Enthusiasts bring classic ThinkPad designs to the modern era
When you hear the name "ThinkPad", a few things will probably come to mind: their minimalist bento-box design, second-to-none keyboard, and legendary reliability. While the originator of the ThinkPad name, IBM, sold the brand off to Chinese manufacturer Lenovo in 2005, the ThinkPad traditions of minimalist design, usability, and reliability have been stewarded fairly well since then. However, Lenovo did oversee two major changes to the ThinkPad line that some cannot get past to this day: the switch from classic to island-style keyboard (along with the removal of the top 7th row of keys), and the complete abandonment of the 4:3 screen aspect ratio (today's Windows laptops are almost exclusively 16:9).
It's understandable why many people didn't like the change to an island-style 6-row keyboard layout, but why are there sticklers for a 4:3 display? Maybe it's got something to do with the document-centric business heritage of the ThinkPad, as some say text is easier to read in 4:3. Still, many more people find the 16:9 style much preferable and have never looked back. Truth be told, it probably comes down to simply preferring the classic feel of it. Released in 2007, the last laptop Lenovo with a 4:3 screen was the X61. The X61 was a solid performer for its time, but, a decade later, the Intel Core 2 Duo that it utilized has trouble rendering anything but the most basic of today's webpages. Thus, if you love classic ThinkPad design and yearn for a 4:3 laptop to use in your day-to-day, you are out of luck.
...Or so you would be, if not for some incredibly clever ThinkPad enthusiasts operating out of China. In 2015, the admin of 51nb.com's ThinkPad Community forum, known as "HOPE", began working on a modded motherboard for the X61 with his team. The project grew in popularity and scope until, eventually, the 51nb team started selling a fully assembled modded X61, complete with a custom motherboard based on HOPE's own design. This completely custom machine with modern internals was dubbed the X62—the sequel to the beloved X61.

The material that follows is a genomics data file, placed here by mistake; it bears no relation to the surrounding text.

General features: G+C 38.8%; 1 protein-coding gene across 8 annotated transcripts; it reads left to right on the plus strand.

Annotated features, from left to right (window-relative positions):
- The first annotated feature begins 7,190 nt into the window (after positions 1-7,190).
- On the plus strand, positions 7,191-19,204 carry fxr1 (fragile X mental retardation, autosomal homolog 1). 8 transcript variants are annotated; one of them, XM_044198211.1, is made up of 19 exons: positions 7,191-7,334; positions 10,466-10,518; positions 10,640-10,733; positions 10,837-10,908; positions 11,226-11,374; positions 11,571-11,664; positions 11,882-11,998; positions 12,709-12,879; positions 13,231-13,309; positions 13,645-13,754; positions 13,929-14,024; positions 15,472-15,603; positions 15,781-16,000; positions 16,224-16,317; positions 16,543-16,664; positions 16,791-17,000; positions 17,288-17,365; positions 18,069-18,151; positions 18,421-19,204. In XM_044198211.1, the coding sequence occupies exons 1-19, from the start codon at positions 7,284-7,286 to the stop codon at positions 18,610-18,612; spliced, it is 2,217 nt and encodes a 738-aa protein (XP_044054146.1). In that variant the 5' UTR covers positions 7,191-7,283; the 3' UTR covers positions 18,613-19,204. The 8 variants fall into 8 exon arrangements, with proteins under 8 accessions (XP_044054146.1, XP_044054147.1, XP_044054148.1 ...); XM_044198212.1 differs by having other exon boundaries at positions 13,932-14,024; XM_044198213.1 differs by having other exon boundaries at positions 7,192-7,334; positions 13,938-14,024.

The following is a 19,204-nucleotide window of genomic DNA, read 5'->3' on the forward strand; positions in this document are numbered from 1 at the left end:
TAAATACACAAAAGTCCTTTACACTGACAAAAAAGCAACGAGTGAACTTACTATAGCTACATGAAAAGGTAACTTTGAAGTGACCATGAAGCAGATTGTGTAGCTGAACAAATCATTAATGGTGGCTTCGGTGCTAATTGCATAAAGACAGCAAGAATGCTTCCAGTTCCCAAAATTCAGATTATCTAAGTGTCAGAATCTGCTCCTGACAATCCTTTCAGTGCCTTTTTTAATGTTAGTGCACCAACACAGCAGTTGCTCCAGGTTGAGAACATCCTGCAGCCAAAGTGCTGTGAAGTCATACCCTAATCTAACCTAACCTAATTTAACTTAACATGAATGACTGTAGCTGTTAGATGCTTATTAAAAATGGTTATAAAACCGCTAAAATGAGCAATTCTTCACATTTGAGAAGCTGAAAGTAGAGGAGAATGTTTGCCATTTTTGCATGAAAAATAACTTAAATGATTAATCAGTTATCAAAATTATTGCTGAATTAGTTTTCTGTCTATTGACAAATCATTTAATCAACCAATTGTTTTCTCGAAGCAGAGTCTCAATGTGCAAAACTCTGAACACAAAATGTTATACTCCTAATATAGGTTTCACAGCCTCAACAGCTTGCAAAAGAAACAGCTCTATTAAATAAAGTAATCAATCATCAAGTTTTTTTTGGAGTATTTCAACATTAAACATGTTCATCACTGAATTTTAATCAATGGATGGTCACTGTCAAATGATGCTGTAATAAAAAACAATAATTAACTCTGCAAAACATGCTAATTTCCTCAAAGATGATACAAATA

The X62's specs are quite a boost from the X61's in nearly all areas: The screen has been updated from a 1024 x 768 TN to a 1400 x 1050 IPS panel. The Core 2 Duo has been replaced with an Intel i7-5500u, and the motherboard has been completely revamped as well. The team has added support for up to 32 GB of RAM, mSATA SSD and 2.5-inch SSD support, and mini HDMI, mini DP, and USB 3.0 ports (unfortunately, the VGA, dock, and Cardbus ports were sacrificed for this modernization).
See our Top 10 Notebooks:
Top 10 Tablets / Smartphones:
The machines, due to the ad-hoc nature of their construction, are not without their niggles (which HOPE's team is continuously working on improving): reviews by users on reddit's r/thinkpad forums noted some issues with fan speeds, as well as the quality of the audio—which seemed to stem from the selection of audio hardware. However, the latest firmware mostly ameliorates these annoyances. Overall, however, the owners seem to love the retro feel of the classic keyboard and 4:3 IPS display, finding them a refreshing blend of the best of the old and new ThinkPads.
There are other modded ThinkPads the team is working on as well: Their X320 and X330 laptops, based off the ThinkPad x220 and X230 series, are retrofitted with the XPS 13's InfinityEdge displays. The latest projects to take their attention are updates to the X201 and T60 ThinkPads, which will become the X210 and T70, respectively. More information (in English) about the group's projects is on their facebook page.
The ThinkPad line commands a following that some might call "cult-like", but others might just call "devoted". There is indeed a certain charm that the line still has—even in their most modernized interpretations such as the X1 Carbon. For member's of 51nb's community and HOPE's team, though, what draw them to keep modding classic ThinkPads are the build quality, trackpoint, and above all else, the giddy, anachronistic feeling of using a 4:3 screen in 2017.